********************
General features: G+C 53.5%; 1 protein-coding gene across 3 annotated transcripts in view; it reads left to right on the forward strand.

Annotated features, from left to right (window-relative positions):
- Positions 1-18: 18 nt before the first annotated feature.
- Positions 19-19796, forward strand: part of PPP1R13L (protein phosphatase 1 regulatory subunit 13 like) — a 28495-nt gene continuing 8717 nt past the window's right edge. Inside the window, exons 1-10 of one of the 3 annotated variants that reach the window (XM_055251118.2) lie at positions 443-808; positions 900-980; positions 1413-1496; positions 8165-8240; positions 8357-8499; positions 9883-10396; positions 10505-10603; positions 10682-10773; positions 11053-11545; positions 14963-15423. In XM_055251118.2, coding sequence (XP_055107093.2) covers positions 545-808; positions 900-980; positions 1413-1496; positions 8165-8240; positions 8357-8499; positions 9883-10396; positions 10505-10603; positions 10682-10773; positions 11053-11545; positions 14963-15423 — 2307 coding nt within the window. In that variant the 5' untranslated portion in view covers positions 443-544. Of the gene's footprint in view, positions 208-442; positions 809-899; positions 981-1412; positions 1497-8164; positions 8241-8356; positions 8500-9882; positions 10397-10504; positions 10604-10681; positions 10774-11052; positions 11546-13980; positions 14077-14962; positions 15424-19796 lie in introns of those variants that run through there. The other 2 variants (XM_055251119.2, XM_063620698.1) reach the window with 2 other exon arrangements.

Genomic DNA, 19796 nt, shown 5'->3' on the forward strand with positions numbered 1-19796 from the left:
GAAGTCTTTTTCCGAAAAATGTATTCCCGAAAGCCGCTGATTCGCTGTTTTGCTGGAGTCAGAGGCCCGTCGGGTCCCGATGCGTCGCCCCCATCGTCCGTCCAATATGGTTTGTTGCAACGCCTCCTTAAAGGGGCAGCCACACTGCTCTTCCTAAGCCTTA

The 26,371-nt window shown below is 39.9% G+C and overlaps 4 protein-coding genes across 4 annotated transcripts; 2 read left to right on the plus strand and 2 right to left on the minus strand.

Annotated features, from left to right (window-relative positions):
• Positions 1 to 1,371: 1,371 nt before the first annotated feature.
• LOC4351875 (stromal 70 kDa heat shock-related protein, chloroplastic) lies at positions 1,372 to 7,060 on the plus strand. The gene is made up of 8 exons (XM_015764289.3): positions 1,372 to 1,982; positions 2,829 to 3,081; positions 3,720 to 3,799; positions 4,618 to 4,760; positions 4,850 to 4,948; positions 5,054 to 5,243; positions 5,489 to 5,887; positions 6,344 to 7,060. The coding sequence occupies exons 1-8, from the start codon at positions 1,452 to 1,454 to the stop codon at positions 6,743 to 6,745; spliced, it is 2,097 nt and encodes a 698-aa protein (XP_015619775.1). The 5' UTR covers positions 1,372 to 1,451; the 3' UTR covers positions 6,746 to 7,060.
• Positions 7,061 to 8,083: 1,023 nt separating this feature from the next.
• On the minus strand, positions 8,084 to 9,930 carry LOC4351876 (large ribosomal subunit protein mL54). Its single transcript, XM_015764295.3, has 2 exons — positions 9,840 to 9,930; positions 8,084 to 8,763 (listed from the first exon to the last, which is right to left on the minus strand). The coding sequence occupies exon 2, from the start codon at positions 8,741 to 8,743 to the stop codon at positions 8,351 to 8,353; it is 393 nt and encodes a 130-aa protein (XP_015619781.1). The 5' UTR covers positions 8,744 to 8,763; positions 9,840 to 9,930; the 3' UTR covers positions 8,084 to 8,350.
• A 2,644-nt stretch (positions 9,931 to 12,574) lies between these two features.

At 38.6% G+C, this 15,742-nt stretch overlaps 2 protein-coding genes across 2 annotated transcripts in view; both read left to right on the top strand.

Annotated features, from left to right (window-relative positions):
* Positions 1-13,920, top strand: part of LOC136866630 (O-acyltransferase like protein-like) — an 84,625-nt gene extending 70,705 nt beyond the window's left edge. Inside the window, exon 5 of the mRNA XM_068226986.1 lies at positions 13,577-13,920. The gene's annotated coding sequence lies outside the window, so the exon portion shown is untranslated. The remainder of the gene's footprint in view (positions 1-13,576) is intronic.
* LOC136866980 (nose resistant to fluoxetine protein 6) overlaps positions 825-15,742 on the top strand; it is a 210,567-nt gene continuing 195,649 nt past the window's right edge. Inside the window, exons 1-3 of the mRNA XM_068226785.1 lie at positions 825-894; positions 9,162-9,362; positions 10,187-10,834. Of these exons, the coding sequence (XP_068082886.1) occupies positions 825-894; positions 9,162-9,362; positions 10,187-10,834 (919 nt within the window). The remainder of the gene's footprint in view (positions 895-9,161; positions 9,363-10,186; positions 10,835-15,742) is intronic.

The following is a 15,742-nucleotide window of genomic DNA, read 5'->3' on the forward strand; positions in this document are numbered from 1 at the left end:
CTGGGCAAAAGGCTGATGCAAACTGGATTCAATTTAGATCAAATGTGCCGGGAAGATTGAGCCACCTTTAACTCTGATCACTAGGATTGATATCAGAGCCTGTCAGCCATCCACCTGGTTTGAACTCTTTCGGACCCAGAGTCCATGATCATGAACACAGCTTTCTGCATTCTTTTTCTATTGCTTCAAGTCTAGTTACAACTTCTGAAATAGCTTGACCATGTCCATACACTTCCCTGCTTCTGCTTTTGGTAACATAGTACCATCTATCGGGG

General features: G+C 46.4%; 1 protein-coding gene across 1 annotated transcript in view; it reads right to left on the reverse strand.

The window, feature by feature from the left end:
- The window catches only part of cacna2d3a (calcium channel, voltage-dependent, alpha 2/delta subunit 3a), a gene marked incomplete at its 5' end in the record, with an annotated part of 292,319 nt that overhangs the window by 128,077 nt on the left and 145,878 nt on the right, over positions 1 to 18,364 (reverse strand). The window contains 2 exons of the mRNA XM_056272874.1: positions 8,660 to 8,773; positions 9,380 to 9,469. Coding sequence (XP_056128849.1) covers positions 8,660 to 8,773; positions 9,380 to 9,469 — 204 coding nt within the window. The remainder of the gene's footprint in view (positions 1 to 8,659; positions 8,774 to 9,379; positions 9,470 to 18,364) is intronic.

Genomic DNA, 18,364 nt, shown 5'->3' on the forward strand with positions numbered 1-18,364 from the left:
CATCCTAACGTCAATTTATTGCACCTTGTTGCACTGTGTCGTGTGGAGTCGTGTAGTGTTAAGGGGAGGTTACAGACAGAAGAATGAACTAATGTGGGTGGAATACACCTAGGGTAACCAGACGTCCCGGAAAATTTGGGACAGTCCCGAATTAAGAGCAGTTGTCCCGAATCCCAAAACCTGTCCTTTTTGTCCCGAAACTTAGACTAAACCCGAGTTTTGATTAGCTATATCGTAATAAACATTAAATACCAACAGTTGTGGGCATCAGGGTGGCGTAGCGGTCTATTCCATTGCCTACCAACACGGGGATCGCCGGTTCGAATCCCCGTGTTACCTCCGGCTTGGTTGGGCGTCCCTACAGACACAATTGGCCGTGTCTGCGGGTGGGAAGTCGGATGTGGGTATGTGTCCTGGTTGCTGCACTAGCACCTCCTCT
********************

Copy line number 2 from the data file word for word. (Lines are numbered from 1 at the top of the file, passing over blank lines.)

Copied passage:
Annotated features, from left to right (window-relative positions):